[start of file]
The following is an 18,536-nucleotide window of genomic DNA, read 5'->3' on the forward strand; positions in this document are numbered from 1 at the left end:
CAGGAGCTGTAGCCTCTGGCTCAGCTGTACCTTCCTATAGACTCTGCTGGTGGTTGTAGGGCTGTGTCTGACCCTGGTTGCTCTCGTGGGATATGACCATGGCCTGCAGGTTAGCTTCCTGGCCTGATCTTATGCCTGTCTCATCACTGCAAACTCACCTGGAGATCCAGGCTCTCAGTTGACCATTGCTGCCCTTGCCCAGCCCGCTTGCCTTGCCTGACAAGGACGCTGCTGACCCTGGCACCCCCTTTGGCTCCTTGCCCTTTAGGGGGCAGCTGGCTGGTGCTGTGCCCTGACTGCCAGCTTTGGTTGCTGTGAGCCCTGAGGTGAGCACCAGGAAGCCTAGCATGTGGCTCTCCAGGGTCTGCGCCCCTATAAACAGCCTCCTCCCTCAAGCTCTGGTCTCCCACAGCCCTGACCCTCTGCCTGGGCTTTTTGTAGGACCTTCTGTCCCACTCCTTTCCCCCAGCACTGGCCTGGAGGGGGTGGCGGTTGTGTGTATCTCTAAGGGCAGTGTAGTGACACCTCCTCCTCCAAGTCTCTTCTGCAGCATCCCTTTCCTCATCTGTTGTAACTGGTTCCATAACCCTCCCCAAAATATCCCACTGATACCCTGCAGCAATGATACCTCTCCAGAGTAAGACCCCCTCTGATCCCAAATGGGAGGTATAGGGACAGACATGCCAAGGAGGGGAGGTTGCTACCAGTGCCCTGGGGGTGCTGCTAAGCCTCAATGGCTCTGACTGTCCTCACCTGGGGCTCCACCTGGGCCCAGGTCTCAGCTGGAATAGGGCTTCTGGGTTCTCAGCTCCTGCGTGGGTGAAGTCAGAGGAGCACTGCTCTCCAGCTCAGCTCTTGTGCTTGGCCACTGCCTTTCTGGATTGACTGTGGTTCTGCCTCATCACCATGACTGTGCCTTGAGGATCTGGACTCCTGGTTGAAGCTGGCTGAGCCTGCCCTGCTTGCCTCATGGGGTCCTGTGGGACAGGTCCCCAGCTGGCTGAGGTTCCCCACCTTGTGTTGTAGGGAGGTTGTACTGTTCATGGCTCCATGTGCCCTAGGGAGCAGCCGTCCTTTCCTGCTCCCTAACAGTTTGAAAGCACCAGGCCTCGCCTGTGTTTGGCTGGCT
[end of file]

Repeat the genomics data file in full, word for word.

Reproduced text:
The following is an 18,536-nucleotide window of genomic DNA, read 5'->3' on the forward strand; positions in this document are numbered from 1 at the left end:
CAGGAGCTGTAGCCTCTGGCTCAGCTGTACCTTCCTATAGACTCTGCTGGTGGTTGTAGGGCTGTGTCTGACCCTGGTTGCTCTCGTGGGATATGACCATGGCCTGCAGGTTAGCTTCCTGGCCTGATCTTATGCCTGTCTCATCACTGCAAACTCACCTGGAGATCCAGGCTCTCAGTTGACCATTGCTGCCCTTGCCCAGCCCGCTTGCCTTGCCTGACAAGGACGCTGCTGACCCTGGCACCCCCTTTGGCTCCTTGCCCTTTAGGGGGCAGCTGGCTGGTGCTGTGCCCTGACTGCCAGCTTTGGTTGCTGTGAGCCCTGAGGTGAGCACCAGGAAGCCTAGCATGTGGCTCTCCAGGGTCTGCGCCCCTATAAACAGCCTCCTCCCTCAAGCTCTGGTCTCCCACAGCCCTGACCCTCTGCCTGGGCTTTTTGTAGGACCTTCTGTCCCACTCCTTTCCCCCAGCACTGGCCTGGAGGGGGTGGCGGTTGTGTGTATCTCTAAGGGCAGTGTAGTGACACCTCCTCCTCCAAGTCTCTTCTGCAGCATCCCTTTCCTCATCTGTTGTAACTGGTTCCATAACCCTCCCCAAAATATCCCACTGATACCCTGCAGCAATGATACCTCTCCAGAGTAAGACCCCCTCTGATCCCAAATGGGAGGTATAGGGACAGACATGCCAAGGAGGGGAGGTTGCTACCAGTGCCCTGGGGGTGCTGCTAAGCCTCAATGGCTCTGACTGTCCTCACCTGGGGCTCCACCTGGGCCCAGGTCTCAGCTGGAATAGGGCTTCTGGGTTCTCAGCTCCTGCGTGGGTGAAGTCAGAGGAGCACTGCTCTCCAGCTCAGCTCTTGTGCTTGGCCACTGCCTTTCTGGATTGACTGTGGTTCTGCCTCATCACCATGACTGTGCCTTGAGGATCTGGACTCCTGGTTGAAGCTGGCTGAGCCTGCCCTGCTTGCCTCATGGGGTCCTGTGGGACAGGTCCCCAGCTGGCTGAGGTTCCCCACCTTGTGTTGTAGGGAGGTTGTACTGTTCATGGCTCCATGTGCCCTAGGGAGCAGCCGTCCTTTCCTGCTCCCTAACAGTTTGAAAGCACCAGGCCTCGCCTGTGTTTGGCTGGCT